The Code of the West
Live each day with courage
Take pride in your work
Always finish what you start
Do what has to be done
Be tough, but fair
When you make a promise, keep it
Talk less say more
Remember that some things aren’t for sale
Know where to draw the line
Ride for the Brand
Writing for the Brand
Can you imagine over a hundred years ago walking miles and miles across unsettled prairie after seemingly endless days on a train and a rickety stagecoach to reach your destination? Then in need of shelter you would brave a Dakota winter cutting and hauling logs miles across frozen ground and assembling them one on top of another with ropes to build your cabin. Would you have had the faith and courage it took to be a young widow with six children in the 1600’s to sail across the ocean for America, where you knew no one and had no idea of what was in store? Think of being the first “white man” to raise cattle in an area of western North Dakota in the latter part of the 19th century and what that must have been like! What kind of character would one have to have to take the risk and leave the security of home for this great adventure? These are just a few of the countless stories of people who shaped the course of history, whether they realized it or not.
In 2014, I had the opportunity to begin writing articles for the Cowboy Chronicle; a publication of the North Dakota Cowboy Hall of Fame. The idea to catalog these articles and preserve old photos was the impetus for this website. The stories are a tribute to those who instilled in me a love and appreciation of history. I am especially mindful of the journeys through life my ancestors made. One of these was my grandfather, who when I was running around the ranch yard on summer visits didn’t seem that exceptional, but as an adult I understand so much more. These pages are dedicated to my father who was particularly proud of his North Dakota heritage. He dreamed of continuing his father’s legacy. He lived long enough to have everything set for the family’s move back to the ranch he loved, but in an ironic twist of fate suffered an untimely death. I also dedicate this work to my children and grandchildren who I hope will have an appreciation and affection for all those who came before them. Finally, I dedicate this work to my college sweetheart and husband, who not only tolerates my delving into the past but supports me in all my endeavors.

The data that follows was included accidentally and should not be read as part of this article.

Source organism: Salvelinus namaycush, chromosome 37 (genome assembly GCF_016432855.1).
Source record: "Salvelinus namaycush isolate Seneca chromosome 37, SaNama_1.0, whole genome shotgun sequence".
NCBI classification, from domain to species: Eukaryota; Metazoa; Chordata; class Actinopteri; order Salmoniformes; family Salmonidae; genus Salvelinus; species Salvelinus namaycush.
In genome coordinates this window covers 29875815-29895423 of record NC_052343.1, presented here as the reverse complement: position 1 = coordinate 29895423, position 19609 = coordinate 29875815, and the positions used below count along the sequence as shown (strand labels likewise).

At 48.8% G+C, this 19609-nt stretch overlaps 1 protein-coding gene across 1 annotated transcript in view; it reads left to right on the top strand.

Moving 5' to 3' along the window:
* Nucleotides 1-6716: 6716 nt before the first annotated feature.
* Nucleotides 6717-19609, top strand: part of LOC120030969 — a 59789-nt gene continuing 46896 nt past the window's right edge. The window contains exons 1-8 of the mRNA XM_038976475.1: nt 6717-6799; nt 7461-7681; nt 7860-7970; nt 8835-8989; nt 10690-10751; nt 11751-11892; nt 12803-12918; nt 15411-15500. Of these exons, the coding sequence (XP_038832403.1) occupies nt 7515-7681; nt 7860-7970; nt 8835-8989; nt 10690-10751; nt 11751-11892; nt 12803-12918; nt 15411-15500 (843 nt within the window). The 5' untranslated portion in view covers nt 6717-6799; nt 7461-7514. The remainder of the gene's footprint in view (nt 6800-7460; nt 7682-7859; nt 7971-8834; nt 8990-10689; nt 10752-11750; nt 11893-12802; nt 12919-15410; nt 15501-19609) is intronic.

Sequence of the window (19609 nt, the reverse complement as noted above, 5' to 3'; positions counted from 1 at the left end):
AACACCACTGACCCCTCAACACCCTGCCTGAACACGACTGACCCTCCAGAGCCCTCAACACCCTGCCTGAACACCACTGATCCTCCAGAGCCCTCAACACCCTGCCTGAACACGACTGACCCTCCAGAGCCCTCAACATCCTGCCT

Mary Patricia Martell Jones
Recently I was reading a book that had the following quite: “When a man dies, that aspect of the universe which is his own particular vision and the unique play of his mind also crashes in ruins forever” (Greek poet Nikos Kazantzakis). This goes straight to the heart of my love for “people” history, stories and musings – how much is lost when someone passes out of this world. If we don’t capture these stories, what have we now missed forever?
Mary Pat went to U C Davis graduating with a B.S in Agricultural Education and taught Science for many years. She is currently retired from teaching but continues to collaborate with the California Foundation for Agriculture in the Classroom on various projects. She is also a District 13 trustee for the North Dakota Cowboy Hall of Fame, on the board of directors for the Lewis and Clark Trail Museum in Alexander North Dakota, and is the secretary on the board of directors for a Sacramento area non-profit.
Her father grew up on ranch by Charbonneau where his father began homesteading in 1908. She spent many childhood summers visiting her grandfather C.F. Martell, and enjoying life in Western North Dakota. Her great, great uncle Andrew Nohle was an early pioneer and one of the first commissioners of McKenzie County. Mary Pat still makes trips to North Dakota twice a year and is proud of her heritage. She currently lives in California with her husband of 41 years and enjoys her five children and 9 grandchildren.